6 steps to producing a Novavax investigational vaccine1

Step 1.  After identifying an antigen that can be used to stimulate an immune response against the virus in question, the corresponding gene is modified and inserted into a baculovirus (a type of insect virus).

Step 2. The baculovirus containing the recombinant antigen gene is used to infect cells from a certain type of moth (called Sf9 cells); the baculovirus multiplies (replicates) inside these cells.

Step 3. As part of this replication process, the recombinant antigen gene from the baculovirus enters the Sf9 cell nucleus where it is transcribed into mRNA.

Step 4. The natural machinery in the Sf9 cells translates the mRNA to produce large quantities of the recombinant antigen protein.

Step 5. The recombinant antigen proteins are harvested from the surface of the Sf9 cells, purified, and arranged around a nanoparticle core.

Step 6. The recombinant antigen protein nanoparticles are mixed with the Matrix-M adjuvant to create the investigational vaccine.

Our vaccine technology: disease-agnostic and adaptable

Novavax’ vaccine technology is adaptable. As the SARS-CoV-2 virus evolves, for example, our vaccine can be adjusted to use the version of the spike protein found in new variants.

image of red virus

Recombinant, protein-based nanoparticle designed to immunize against the original strain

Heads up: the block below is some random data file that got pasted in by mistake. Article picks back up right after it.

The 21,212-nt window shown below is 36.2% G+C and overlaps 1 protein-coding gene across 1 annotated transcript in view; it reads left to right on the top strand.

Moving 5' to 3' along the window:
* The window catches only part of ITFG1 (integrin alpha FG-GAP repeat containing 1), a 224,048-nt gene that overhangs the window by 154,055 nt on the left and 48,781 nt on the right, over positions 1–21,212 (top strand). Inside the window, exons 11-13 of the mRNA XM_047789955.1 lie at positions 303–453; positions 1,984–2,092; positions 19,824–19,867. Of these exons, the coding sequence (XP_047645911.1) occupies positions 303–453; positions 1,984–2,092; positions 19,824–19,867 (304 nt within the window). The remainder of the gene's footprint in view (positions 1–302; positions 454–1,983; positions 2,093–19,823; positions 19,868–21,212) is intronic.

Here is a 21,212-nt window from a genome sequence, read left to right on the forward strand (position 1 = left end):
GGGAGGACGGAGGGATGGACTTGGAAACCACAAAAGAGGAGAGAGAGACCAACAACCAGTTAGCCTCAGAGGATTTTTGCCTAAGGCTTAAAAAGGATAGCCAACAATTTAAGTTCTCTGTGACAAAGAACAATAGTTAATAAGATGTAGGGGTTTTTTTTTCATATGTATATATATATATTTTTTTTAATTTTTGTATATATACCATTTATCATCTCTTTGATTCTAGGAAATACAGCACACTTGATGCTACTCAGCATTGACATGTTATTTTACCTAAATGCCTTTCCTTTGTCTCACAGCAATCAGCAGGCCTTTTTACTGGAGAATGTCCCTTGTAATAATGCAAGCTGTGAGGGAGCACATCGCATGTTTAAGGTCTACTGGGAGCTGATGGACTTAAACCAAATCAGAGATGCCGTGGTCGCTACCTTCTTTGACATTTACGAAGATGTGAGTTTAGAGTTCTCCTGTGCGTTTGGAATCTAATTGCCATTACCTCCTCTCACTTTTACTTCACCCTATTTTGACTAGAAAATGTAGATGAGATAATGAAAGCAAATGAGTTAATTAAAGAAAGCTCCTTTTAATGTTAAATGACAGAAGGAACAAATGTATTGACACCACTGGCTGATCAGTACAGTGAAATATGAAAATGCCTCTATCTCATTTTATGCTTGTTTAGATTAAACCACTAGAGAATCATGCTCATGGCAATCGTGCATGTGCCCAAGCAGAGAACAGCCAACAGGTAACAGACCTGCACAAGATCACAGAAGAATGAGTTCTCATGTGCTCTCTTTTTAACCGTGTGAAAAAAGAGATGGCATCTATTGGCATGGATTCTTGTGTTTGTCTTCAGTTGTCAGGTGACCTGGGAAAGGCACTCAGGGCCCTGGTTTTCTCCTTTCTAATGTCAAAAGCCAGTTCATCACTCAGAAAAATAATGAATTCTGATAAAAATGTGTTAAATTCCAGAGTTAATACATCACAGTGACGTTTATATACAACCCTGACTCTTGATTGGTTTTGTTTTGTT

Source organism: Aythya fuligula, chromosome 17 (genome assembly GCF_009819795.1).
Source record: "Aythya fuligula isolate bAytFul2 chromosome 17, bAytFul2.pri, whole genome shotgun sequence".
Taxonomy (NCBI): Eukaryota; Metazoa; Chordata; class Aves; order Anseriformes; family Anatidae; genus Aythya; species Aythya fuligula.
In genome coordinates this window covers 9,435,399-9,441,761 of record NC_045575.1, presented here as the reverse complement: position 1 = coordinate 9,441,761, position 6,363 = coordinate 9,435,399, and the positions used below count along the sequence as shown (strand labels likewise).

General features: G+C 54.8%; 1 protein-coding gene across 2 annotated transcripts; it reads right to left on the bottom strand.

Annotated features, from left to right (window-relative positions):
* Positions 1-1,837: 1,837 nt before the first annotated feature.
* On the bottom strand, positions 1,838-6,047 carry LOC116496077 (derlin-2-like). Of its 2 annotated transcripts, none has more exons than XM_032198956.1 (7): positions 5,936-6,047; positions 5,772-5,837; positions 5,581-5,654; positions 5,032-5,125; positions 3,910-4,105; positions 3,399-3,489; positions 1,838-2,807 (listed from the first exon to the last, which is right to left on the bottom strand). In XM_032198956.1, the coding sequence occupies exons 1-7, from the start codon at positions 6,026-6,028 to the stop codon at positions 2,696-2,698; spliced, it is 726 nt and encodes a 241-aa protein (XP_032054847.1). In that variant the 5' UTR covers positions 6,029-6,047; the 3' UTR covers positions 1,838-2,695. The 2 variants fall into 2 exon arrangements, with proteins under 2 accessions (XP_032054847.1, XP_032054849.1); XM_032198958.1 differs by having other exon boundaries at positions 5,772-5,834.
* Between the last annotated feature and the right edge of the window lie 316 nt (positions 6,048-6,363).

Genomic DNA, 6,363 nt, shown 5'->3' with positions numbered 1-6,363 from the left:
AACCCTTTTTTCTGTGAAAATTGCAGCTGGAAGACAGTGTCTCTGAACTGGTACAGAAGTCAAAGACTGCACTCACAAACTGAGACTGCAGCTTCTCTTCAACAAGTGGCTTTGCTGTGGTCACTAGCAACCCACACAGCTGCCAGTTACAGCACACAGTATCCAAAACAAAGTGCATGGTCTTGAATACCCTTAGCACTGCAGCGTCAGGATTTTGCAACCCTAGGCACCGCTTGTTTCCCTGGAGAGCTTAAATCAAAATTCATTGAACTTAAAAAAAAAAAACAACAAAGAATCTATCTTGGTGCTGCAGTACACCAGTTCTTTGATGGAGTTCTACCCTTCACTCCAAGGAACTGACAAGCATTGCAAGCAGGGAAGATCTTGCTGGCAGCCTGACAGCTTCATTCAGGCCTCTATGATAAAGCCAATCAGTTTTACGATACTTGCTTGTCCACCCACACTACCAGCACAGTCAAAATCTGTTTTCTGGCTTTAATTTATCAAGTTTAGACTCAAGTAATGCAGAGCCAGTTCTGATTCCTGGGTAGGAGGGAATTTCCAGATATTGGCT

image of virus

Recombinant, protein-based nanoparticle designed to immunize against a variant strain

If a new SARS-CoV-2 variant appears, the genetic sequence of the new strain is used to produce an updated version of the recombinant spike protein. We use the same approach described above to produce and test an investigational vaccine that is specific to that new virus variant.

Our approach to vaccines also can be applied to other pathogens. Novavax gained extensive experience applying its nanoparticle technology to  develop vaccine candidates against threats such as influenza and Ebola. 

Combination vaccines

Novavax' vaccine technology enables us to combine more than one type of vaccine nanoparticles into a single, ready-to-use vaccine. Combination vaccines reduce the number of shots required to protect against multiple diseases or strains of an individual virus at once. Simplifying immunizations into fewer shots may make it more likely that people get recommended vaccinations on time, reducing delays in protection.2,3 

Novavax is testing an investigational combination vaccine to simultaneously combat both seasonal influenza and COVID-19. The vaccine uses both the protein from the current COVID-19 virus strain and proteins from three current seasonal influenza viruses as antigens. These antigens are organized into distinct particle complexes, recognized by the immune system. Our Matrix-MTM adjuvant is also a component of this vaccine candidate.

  1. How to produce a Novavax vaccine. 2021. Data on File.
  2. Combination Vaccines. CDC. August 2019. Available at https://www.cdc.gov/vaccines/parents/why-vaccinate/combination-vaccines.html [Accessed 2 Feb 2022].
  3. Skibinski D, et al. J Glob Infect Dis. 2011;3(1):63-72. doi:10.4103/0974-777X.77298.